Abstract My career goals are to (1) characterize the types and content of tobacco communications to which people are exposed, (2) study their potential impact on peoples' tobacco attitudes, beliefs and behaviors and (3) develop effective communications to improve public health. Much of my work thus far has focused on Goal area 1 - using content analysis methods to describe tobacco media types and messages, and I have limited training in developing tobacco messages and evaluating their impact (i.e., Goal areas 2 and 3), and limited experience in using research to support the development of policies or other interventions, a key skill for FDA's regulatory science framework. Under this K training award, my career development objectives will be to 1) increase my knowledge about communication and marketing theory; 2) develop and strengthen my skills in marketing and communication research methods that may be applied towards developing and evaluating tobacco communications and 3) increase my knowledge about tobacco control regulatory science issues. This award will help me to achieve these objectives through course-work, trainings, mentored activities, and application in an innovative research project aimed at developing and testing potential future warning labels for electronic cigarettes, which are currently advertised without restrictions or warning labels. Given its authority to regulate tobacco product labeling, the Food & Drug Administration's new Center for Tobacco Products (CTP) will be in a position to authorize extending the use of warning labels to e-cigarettes. To assist the CTP in future policy making decisions on this topic, this project will use mixed methods to obtain input from smokers and tobacco control experts to begin developing and testing different potential future e-cigarette warning statements. Specifically, I will conduct a series of focus groups with current smokers and a survey with a purposive sample of tobacco control experts to obtain their feedback on warning statement concepts. I will then conduct an experiment to examine the impact of different e-cigarette warnings on smokers' e-cigarette risk perceptions and use intentions. Finally, I will use eye-tracking technology to collect pilot data about the potential impact that different e-cigarette warning statement size and placement might have. A series of secondary data analyses of datasets with e-cigarette content will also be conducted to inform the study's methods and instruments. My proposed mentors and collaborators have successfully conducted R01 funded work and have relevant expertise in the content areas and methods proposed in this research project, and in using their work to inform policy decision making. At the end of this training award, I will prepare my first R01 grant submission - a study to explore potential moderators of e-cigarette warnings, compare the impact of information from different sources and compare the impact of risk information about different non-combustible products.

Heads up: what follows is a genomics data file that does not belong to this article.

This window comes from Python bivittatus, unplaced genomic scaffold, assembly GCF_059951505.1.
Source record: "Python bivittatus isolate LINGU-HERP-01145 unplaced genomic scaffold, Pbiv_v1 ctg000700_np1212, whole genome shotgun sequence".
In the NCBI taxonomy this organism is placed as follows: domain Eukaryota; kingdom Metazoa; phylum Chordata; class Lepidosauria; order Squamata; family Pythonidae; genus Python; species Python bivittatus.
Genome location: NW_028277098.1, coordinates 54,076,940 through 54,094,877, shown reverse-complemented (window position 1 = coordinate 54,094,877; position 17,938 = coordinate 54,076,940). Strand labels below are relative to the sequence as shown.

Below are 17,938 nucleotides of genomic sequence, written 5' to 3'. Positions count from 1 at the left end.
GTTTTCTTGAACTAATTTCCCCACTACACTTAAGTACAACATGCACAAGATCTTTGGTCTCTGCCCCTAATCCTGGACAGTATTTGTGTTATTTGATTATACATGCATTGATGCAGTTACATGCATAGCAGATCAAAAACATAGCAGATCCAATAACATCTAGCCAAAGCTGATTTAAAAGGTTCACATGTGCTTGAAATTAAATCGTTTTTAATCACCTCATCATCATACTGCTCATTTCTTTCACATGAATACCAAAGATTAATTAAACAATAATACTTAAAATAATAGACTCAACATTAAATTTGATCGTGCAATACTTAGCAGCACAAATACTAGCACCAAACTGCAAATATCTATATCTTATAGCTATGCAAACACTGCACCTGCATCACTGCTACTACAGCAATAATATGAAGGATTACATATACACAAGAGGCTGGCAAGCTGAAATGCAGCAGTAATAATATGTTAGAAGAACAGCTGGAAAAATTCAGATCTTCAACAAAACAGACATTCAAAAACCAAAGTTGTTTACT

|Effective start/end date||9/12/14 → 8/31/18|
- National Cancer Institute: $159,530.00
- National Cancer Institute: $158,227.00
- National Cancer Institute: $160,195.00